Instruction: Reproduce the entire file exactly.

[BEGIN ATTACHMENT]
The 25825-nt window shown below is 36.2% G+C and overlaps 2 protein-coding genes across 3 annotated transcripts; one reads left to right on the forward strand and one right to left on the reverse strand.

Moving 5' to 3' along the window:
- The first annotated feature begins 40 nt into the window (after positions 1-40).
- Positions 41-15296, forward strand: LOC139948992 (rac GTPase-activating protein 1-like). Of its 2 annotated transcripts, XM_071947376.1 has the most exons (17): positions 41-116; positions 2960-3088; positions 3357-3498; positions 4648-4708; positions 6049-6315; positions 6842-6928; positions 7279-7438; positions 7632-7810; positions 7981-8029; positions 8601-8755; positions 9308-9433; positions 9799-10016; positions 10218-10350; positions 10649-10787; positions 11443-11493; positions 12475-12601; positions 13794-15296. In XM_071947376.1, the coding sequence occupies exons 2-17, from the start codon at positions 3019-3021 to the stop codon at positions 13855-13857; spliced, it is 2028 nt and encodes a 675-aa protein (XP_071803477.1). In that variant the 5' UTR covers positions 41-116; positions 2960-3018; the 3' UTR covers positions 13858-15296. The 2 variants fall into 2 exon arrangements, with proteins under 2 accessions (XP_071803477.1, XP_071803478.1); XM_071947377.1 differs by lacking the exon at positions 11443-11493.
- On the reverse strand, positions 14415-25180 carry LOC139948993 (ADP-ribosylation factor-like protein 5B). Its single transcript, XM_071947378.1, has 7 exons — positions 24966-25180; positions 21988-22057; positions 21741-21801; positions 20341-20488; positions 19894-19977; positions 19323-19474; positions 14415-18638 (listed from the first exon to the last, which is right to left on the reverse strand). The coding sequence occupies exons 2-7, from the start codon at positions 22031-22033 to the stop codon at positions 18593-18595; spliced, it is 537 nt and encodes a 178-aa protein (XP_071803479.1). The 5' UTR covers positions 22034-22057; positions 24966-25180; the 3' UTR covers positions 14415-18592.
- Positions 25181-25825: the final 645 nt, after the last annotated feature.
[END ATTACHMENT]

The 25825-nt window shown below is 36.2% G+C and overlaps 2 protein-coding genes across 3 annotated transcripts; one reads left to right on the forward strand and one right to left on the reverse strand.

Moving 5' to 3' along the window:
- The first annotated feature begins 40 nt into the window (after positions 1-40).
- Positions 41-15296, forward strand: LOC139948992 (rac GTPase-activating protein 1-like). Of its 2 annotated transcripts, XM_071947376.1 has the most exons (17): positions 41-116; positions 2960-3088; positions 3357-3498; positions 4648-4708; positions 6049-6315; positions 6842-6928; positions 7279-7438; positions 7632-7810; positions 7981-8029; positions 8601-8755; positions 9308-9433; positions 9799-10016; positions 10218-10350; positions 10649-10787; positions 11443-11493; positions 12475-12601; positions 13794-15296. In XM_071947376.1, the coding sequence occupies exons 2-17, from the start codon at positions 3019-3021 to the stop codon at positions 13855-13857; spliced, it is 2028 nt and encodes a 675-aa protein (XP_071803477.1). In that variant the 5' UTR covers positions 41-116; positions 2960-3018; the 3' UTR covers positions 13858-15296. The 2 variants fall into 2 exon arrangements, with proteins under 2 accessions (XP_071803477.1, XP_071803478.1); XM_071947377.1 differs by lacking the exon at positions 11443-11493.
- On the reverse strand, positions 14415-25180 carry LOC139948993 (ADP-ribosylation factor-like protein 5B). Its single transcript, XM_071947378.1, has 7 exons — positions 24966-25180; positions 21988-22057; positions 21741-21801; positions 20341-20488; positions 19894-19977; positions 19323-19474; positions 14415-18638 (listed from the first exon to the last, which is right to left on the reverse strand). The coding sequence occupies exons 2-7, from the start codon at positions 22031-22033 to the stop codon at positions 18593-18595; spliced, it is 537 nt and encodes a 178-aa protein (XP_071803479.1). The 5' UTR covers positions 22034-22057; positions 24966-25180; the 3' UTR covers positions 14415-18592.
- Positions 25181-25825: the final 645 nt, after the last annotated feature.